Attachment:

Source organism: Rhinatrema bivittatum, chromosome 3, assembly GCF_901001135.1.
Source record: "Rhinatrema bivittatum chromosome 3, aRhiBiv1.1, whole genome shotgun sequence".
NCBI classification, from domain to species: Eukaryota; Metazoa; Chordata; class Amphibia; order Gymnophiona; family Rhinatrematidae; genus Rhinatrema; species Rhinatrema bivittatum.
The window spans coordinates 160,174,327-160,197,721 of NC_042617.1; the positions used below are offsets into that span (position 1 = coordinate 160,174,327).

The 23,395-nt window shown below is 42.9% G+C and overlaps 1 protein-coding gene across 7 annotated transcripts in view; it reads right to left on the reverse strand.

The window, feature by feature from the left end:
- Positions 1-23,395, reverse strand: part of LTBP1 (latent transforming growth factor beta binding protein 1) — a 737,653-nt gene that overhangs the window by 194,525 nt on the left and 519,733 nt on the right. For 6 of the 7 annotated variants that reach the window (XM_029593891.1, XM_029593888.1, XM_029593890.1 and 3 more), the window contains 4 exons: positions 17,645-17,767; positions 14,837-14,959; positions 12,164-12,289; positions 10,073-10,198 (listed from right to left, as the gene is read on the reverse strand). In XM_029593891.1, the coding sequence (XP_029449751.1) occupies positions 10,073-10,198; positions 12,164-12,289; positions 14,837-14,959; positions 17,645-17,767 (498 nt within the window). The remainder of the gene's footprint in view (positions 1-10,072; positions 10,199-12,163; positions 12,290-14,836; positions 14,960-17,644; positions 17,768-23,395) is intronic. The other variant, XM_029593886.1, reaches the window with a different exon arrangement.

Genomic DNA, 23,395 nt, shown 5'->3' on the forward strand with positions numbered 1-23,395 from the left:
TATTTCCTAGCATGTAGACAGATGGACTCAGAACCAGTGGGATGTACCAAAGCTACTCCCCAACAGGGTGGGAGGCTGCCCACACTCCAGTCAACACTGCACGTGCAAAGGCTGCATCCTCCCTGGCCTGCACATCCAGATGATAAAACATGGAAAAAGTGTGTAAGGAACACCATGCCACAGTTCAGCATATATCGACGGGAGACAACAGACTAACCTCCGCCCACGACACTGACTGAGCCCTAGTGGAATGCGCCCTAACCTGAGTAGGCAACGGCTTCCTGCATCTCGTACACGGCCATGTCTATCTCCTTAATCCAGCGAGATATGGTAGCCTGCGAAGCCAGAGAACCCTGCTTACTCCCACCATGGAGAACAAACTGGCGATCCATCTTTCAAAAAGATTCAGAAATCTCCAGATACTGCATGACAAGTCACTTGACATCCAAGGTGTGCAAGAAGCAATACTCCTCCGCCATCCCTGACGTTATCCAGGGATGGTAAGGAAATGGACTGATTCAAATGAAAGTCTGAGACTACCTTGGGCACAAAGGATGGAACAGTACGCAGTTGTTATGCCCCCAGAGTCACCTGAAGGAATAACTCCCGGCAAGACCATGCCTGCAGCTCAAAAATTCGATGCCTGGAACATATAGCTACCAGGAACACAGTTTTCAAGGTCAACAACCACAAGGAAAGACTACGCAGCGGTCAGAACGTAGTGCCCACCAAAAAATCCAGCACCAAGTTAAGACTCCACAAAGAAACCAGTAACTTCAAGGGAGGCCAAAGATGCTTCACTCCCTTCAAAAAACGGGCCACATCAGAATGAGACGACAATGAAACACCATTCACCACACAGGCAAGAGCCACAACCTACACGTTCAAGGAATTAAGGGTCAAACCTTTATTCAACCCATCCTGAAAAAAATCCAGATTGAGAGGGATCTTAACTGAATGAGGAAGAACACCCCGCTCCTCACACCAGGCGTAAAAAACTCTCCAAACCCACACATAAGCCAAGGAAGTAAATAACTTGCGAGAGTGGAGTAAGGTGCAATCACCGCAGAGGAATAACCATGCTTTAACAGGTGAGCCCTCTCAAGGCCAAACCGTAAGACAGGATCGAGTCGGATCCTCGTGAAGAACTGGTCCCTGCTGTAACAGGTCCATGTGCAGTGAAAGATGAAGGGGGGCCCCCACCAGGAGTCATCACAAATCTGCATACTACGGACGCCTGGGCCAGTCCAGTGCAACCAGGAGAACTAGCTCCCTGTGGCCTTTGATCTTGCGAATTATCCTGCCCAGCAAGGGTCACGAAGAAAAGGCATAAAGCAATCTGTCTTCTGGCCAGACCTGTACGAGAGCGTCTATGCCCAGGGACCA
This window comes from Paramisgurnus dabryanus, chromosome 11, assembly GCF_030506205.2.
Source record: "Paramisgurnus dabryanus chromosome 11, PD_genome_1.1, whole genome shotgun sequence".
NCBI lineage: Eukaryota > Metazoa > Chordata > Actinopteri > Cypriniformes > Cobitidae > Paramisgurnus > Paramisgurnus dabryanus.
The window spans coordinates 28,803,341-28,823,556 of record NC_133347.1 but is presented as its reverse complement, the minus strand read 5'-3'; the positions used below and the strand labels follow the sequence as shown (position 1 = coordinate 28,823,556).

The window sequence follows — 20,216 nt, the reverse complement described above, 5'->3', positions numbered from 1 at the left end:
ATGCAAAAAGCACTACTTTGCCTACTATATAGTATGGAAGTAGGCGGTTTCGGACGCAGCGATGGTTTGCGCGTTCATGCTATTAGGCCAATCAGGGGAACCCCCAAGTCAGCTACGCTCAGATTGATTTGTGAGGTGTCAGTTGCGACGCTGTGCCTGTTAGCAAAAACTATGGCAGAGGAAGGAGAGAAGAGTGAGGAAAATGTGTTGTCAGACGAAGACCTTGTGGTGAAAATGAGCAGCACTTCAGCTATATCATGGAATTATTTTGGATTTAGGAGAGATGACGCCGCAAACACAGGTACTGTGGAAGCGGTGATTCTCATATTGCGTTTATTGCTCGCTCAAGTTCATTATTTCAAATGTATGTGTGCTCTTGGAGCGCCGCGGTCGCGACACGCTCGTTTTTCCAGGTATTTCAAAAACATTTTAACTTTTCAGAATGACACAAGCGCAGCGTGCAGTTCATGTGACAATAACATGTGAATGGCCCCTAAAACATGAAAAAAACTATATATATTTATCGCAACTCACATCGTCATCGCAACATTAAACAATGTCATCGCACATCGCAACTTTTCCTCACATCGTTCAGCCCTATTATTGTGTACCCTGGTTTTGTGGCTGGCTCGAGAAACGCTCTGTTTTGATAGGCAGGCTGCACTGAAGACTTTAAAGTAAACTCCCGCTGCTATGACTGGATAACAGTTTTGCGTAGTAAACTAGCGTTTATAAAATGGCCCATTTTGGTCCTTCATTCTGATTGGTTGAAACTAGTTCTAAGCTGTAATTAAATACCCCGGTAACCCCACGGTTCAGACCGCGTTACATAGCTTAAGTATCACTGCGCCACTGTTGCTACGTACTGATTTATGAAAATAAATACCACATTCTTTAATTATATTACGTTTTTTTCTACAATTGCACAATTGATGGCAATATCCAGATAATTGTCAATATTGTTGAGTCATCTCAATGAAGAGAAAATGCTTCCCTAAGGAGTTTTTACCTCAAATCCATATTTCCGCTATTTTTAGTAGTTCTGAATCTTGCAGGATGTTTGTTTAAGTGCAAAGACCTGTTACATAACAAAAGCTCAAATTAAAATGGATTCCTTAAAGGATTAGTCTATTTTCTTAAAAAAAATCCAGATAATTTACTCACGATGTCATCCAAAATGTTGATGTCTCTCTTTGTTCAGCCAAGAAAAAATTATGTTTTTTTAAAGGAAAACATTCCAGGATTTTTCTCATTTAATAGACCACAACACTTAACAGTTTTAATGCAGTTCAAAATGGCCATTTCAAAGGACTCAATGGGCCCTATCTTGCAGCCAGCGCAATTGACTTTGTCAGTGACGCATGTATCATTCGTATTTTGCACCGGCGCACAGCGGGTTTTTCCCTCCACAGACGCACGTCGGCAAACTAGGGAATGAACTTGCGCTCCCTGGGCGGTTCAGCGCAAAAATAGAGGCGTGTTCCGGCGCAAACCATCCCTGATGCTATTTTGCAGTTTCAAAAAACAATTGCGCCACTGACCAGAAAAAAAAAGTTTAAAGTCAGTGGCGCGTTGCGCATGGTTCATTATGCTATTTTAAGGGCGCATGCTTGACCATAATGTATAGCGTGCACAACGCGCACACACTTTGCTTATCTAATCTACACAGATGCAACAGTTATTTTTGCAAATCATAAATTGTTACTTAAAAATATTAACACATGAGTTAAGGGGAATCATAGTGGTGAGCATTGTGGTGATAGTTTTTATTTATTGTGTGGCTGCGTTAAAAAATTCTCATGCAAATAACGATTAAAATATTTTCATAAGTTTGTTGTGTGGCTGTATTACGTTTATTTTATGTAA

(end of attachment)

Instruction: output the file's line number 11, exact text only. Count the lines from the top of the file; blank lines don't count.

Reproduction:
Source record: "Paramisgurnus dabryanus chromosome 11, PD_genome_1.1, whole genome shotgun sequence".